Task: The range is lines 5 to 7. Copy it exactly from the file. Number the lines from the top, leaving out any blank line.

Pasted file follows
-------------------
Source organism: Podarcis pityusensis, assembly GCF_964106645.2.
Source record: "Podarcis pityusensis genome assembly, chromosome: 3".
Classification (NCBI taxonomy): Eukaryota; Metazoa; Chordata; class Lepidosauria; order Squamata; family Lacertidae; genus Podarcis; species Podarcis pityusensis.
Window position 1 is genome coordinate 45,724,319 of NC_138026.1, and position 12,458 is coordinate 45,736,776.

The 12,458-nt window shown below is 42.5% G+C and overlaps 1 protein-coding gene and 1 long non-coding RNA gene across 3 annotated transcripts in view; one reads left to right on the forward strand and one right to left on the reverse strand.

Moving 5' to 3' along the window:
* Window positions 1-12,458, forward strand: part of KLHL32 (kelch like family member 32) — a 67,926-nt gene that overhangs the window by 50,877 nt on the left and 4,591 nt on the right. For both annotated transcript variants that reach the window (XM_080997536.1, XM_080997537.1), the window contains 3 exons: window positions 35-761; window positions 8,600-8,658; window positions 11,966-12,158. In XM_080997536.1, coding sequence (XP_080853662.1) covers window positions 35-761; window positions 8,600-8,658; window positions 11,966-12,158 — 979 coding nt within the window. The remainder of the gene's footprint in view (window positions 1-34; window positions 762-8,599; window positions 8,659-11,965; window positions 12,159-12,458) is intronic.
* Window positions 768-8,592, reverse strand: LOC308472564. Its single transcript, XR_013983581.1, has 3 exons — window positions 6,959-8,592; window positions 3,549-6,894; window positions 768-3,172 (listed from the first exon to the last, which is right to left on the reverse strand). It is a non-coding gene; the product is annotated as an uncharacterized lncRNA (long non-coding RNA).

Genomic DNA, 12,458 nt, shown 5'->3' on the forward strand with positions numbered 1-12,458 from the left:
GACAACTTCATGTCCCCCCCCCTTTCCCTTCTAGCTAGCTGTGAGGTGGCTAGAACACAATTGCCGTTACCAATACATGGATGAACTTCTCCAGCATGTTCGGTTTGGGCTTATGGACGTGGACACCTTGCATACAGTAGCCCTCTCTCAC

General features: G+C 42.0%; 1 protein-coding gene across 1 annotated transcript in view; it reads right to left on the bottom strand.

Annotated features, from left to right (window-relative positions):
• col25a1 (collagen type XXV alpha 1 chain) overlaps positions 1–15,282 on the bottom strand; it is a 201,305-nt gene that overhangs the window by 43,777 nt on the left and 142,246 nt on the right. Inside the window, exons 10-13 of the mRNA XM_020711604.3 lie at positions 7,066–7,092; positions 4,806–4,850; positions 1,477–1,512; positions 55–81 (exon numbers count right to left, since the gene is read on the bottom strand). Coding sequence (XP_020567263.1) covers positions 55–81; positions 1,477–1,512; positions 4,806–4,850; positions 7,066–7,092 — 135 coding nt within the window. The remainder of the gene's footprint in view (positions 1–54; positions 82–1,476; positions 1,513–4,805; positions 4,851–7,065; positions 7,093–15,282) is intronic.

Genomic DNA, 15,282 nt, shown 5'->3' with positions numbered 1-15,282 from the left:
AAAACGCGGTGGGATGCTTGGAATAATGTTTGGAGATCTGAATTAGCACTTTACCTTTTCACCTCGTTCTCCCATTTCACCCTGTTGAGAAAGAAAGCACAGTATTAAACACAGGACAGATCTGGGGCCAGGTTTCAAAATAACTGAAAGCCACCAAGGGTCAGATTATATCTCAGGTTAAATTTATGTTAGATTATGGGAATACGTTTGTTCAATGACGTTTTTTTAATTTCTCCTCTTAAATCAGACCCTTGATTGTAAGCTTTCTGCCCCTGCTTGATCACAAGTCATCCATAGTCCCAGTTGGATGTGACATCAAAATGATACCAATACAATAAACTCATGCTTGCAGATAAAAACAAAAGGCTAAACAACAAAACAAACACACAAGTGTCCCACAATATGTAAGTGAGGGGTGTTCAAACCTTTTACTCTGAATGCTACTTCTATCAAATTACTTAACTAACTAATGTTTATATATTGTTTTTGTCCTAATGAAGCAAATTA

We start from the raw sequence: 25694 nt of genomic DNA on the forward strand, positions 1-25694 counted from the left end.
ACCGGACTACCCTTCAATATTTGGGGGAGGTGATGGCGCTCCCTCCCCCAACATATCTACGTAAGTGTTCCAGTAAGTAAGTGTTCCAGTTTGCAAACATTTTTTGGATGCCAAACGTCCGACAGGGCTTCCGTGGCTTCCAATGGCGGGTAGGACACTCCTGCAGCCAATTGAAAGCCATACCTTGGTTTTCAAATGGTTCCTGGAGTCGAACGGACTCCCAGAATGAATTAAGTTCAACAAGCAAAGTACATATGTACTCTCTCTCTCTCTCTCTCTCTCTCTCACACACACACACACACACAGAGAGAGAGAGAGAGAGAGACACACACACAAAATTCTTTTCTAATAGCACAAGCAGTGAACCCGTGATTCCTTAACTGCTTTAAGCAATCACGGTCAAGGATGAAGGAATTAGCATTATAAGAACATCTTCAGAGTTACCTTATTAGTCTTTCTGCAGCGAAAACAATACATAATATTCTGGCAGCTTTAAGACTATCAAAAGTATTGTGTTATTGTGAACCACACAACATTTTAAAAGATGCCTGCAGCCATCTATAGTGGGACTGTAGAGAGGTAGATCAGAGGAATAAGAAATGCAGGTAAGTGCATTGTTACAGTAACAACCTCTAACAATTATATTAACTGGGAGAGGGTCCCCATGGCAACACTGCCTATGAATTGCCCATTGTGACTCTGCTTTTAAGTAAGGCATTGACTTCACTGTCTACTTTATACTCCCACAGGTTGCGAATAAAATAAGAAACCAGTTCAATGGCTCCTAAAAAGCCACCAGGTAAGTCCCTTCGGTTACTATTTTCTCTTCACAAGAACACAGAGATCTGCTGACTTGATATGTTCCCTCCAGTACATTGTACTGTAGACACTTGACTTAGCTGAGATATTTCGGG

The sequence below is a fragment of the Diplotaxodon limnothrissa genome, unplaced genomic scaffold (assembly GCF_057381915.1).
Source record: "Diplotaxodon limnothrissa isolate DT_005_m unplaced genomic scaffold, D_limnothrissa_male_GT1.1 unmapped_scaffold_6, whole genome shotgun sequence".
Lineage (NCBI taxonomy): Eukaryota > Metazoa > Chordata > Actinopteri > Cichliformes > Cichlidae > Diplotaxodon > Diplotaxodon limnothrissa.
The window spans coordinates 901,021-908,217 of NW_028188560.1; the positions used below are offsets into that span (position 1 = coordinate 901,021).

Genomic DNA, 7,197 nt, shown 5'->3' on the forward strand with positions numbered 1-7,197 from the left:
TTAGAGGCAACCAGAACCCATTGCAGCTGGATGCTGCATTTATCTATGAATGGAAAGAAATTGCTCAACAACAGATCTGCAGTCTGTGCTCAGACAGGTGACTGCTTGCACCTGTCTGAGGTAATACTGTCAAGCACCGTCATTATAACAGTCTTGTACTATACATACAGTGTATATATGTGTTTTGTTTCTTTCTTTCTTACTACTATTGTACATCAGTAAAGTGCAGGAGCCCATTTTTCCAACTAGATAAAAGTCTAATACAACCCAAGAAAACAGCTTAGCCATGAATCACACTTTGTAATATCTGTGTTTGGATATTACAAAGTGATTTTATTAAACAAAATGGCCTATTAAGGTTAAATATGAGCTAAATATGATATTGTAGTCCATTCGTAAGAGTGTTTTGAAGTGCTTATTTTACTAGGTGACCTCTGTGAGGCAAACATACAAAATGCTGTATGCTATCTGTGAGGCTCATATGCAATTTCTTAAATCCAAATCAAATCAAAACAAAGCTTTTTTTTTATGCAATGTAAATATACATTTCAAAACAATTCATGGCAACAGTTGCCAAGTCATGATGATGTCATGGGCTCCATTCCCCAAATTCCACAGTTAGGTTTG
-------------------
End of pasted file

The 12,458-nt window shown below is 42.5% G+C and overlaps 1 protein-coding gene and 1 long non-coding RNA gene across 3 annotated transcripts in view; one reads left to right on the forward strand and one right to left on the reverse strand.

Moving 5' to 3' along the window:
* Window positions 1-12,458, forward strand: part of KLHL32 (kelch like family member 32) — a 67,926-nt gene that overhangs the window by 50,877 nt on the left and 4,591 nt on the right. For both annotated transcript variants that reach the window (XM_080997536.1, XM_080997537.1), the window contains 3 exons: window positions 35-761; window positions 8,600-8,658; window positions 11,966-12,158. In XM_080997536.1, coding sequence (XP_080853662.1) covers window positions 35-761; window positions 8,600-8,658; window positions 11,966-12,158 — 979 coding nt within the window. The remainder of the gene's footprint in view (window positions 1-34; window positions 762-8,599; window positions 8,659-11,965; window positions 12,159-12,458) is intronic.